Storm in a Teacup (1937)

82, 86 or 88 mins | Romantic comedy | 25 February 1937

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GEOGRAPHIC LOCATIONS
LOCATION
SOURCE CITATIONS
SOURCE
DATE
PAGE
Film Daily
18 Nov 37
p. 7.
Hollywood Reporter
21 Jun 37
p. 3.
Motion Picture Herald
12 Jun 37
p. 82.
New York Times
22 Mar 37
p. 18.
Time
11 Apr 37
p. 23.
Variety
9 Jun 37
p. 15.
CAST
PRODUCTION CREDITS
NAME
PARENT COMPANY
PRODUCTION COMPANY
PRODUCTION TEXT
A Victor Saville Production
DISTRIBUTION COMPANY
NAME
CREDITED AS
CREDIT
DIRECTORS
PRODUCERS
Assoc prod
WRITERS
Scr adpt
Scr adpt
PHOTOGRAPHY
Special eff dir
[Spec eff] phot
FILM EDITORS
Film ed
Film ed
Supv film ed
SET DECORATOR
Screen set
MUSIC
Mus dir
Mus score
SOUND
Sd dir
PRODUCTION MISC
Prod mgr
SOURCES
LITERARY
Based on the play Sturm im Wasserglas by Bruno Frank (Berlin, Jul 1930) and the English-language adaptation, Storm in a Teacup , by James Bridie (London, 5 Feb 1936), and Storm Over Patsy (New York, 8 May 1937) by James Bridie.
DETAILS
Release Date:
25 February 1937
Copyright Claimant:
London Film Productions, Ltd.
Copyright Date:
10 August 1937
Copyright Number:
LP7531
Physical Properties:
Sound
Western Electric Wide Range Noiseless Recording
Black and White
Duration(in mins):
82, 86 or 88
Length(in reels):
9
Countries:
United Kingdom, United States
Language:
English
Passed by NBR:
No
SYNOPSIS

Victoria Gow and reporter Frank Burden have a brief, chance meeting as they disembark from a ship at Baikie, on the west coast of Scotland. After Vickie leaves, Frank observes the police enter the cottage of Honoria Hegarty and seize her dog Patsy for non-payment of fines. Meanwhile, Vickie is reunited with her father, Willie Gow, the Provost, and learns that he now believes himself to be a man of destiny and has joined the Scottish Nationalist Party, hoping to win its nomination for a seat on the town council. Frank and Vickie encounter each other again at a town council meeting, where Frank offends her by his comments about her father. Gow gives Frank an officious interview, which is interrupted by Hegarty's complaints about her treatment. Both Vickie and Frank are sympathetic, but Gow ignores her, so Frank changes the headline to note the dog incident. Before Gow can see the morning paper, he addresses a planned rally, where he is jeered with imitation dog barks as the crowd shouts him down. Gow believes that Frank set up the mob, but Vickie knows he is innocent. Just as Frank is about to help Gow, he learns that Hegarty's ice cream truck has been seized, which means war between the two men. When the party leaders gather at the Gow home, Frank fills it with dogs to embarrass Gow and prevent him from receiving the nomination. Meanwhile, Lisbet, the wife of newspaper owner Horace Skirving, is moved by Gow's humiliation to admit that she loves him. When Horace announces that he plans to divorce Lisbet, Vickie believes she is no longer wanted at ... +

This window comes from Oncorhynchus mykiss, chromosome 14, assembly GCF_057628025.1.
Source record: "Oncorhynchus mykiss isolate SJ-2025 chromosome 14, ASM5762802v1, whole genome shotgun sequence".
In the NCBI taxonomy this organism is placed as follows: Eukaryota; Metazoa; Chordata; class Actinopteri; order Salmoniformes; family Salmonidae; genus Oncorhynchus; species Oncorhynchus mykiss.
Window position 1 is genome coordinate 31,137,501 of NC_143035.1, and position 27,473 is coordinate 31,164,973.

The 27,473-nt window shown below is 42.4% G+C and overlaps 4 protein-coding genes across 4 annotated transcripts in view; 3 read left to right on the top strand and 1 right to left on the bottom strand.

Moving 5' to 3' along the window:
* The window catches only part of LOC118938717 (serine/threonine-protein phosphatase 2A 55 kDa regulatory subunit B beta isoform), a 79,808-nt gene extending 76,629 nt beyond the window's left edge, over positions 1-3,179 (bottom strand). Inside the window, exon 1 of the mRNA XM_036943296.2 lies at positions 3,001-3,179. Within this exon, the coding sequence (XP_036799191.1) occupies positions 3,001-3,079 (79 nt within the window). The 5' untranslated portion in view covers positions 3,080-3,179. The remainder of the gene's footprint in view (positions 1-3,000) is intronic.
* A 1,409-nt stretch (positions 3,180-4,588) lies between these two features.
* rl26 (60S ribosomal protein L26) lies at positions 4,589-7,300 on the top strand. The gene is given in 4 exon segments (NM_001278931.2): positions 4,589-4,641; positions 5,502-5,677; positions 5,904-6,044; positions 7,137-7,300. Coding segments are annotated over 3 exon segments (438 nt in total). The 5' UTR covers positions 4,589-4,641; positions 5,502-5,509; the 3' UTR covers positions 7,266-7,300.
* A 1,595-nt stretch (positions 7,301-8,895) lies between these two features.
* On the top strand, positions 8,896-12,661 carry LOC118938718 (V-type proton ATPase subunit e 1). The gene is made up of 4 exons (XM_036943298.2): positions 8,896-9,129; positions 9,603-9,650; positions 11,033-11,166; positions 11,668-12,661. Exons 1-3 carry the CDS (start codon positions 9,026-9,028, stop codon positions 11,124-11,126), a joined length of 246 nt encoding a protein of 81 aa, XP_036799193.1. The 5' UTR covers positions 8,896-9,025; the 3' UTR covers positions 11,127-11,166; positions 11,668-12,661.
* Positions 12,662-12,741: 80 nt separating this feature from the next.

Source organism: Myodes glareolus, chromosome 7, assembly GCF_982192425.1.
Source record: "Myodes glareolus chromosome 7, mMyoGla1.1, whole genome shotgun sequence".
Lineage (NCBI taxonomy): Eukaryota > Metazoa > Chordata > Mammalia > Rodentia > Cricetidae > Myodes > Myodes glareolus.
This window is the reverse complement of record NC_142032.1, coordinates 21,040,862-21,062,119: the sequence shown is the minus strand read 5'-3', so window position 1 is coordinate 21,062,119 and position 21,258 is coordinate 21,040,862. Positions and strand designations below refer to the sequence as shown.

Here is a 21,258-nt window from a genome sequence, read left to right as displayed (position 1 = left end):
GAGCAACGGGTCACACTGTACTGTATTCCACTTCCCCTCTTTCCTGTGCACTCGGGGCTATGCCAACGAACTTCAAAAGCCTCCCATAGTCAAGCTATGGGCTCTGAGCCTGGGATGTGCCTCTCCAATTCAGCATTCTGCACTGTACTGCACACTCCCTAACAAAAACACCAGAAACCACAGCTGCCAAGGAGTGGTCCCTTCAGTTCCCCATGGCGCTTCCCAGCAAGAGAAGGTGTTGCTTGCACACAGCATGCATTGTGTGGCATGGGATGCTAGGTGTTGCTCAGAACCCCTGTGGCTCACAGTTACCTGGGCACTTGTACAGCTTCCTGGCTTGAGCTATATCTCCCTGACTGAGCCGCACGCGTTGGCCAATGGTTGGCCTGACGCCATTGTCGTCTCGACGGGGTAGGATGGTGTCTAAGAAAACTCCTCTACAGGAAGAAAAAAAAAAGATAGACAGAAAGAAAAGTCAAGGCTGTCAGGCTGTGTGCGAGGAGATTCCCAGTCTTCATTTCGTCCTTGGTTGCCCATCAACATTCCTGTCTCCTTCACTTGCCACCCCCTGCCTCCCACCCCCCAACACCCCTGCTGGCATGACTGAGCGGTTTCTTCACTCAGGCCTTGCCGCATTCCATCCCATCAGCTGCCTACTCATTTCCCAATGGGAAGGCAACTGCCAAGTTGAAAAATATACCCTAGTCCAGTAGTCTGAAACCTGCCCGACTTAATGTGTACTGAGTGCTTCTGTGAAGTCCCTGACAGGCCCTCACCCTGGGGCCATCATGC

Victoria Gow and reporter Frank Burden have a brief, chance meeting as they disembark from a ship at Baikie, on the west coast of Scotland. After Vickie leaves, Frank observes the police enter the cottage of Honoria Hegarty and seize her dog Patsy for non-payment of fines. Meanwhile, Vickie is reunited with her father, Willie Gow, the Provost, and learns that he now believes himself to be a man of destiny and has joined the Scottish Nationalist Party, hoping to win its nomination for a seat on the town council. Frank and Vickie encounter each other again at a town council meeting, where Frank offends her by his comments about her father. Gow gives Frank an officious interview, which is interrupted by Hegarty's complaints about her treatment. Both Vickie and Frank are sympathetic, but Gow ignores her, so Frank changes the headline to note the dog incident. Before Gow can see the morning paper, he addresses a planned rally, where he is jeered with imitation dog barks as the crowd shouts him down. Gow believes that Frank set up the mob, but Vickie knows he is innocent. Just as Frank is about to help Gow, he learns that Hegarty's ice cream truck has been seized, which means war between the two men. When the party leaders gather at the Gow home, Frank fills it with dogs to embarrass Gow and prevent him from receiving the nomination. Meanwhile, Lisbet, the wife of newspaper owner Horace Skirving, is moved by Gow's humiliation to admit that she loves him. When Horace announces that he plans to divorce Lisbet, Vickie believes she is no longer wanted at home. Gow orders Frank's arrest, but he and Hegarty are defended by the F.F.F.F., an animal rights organization. When Frank refuses to cooperate with his attorney at the trial, Frank is left to defend himself, and cross-examines Gow bitterly. Vickie, about to be called as a prosecution witness, announces that she cannot give testimony because she and Frank are married. Drawing her aside, Gow learns that this is not true, and therefore he must sabotage the case to prevent his daughter from being prosecuted for perjury. Claiming to the court that Frank's actions were justified, Gow proclaims he has learned a lesson in humility, and he gives a similar speech at another rally, thereby resuming his political career. +

Legend
Viewed by AFI
Partially Viewed
Offscreen Credit
Name Occurs Before Title
AFI Life Achievement Award

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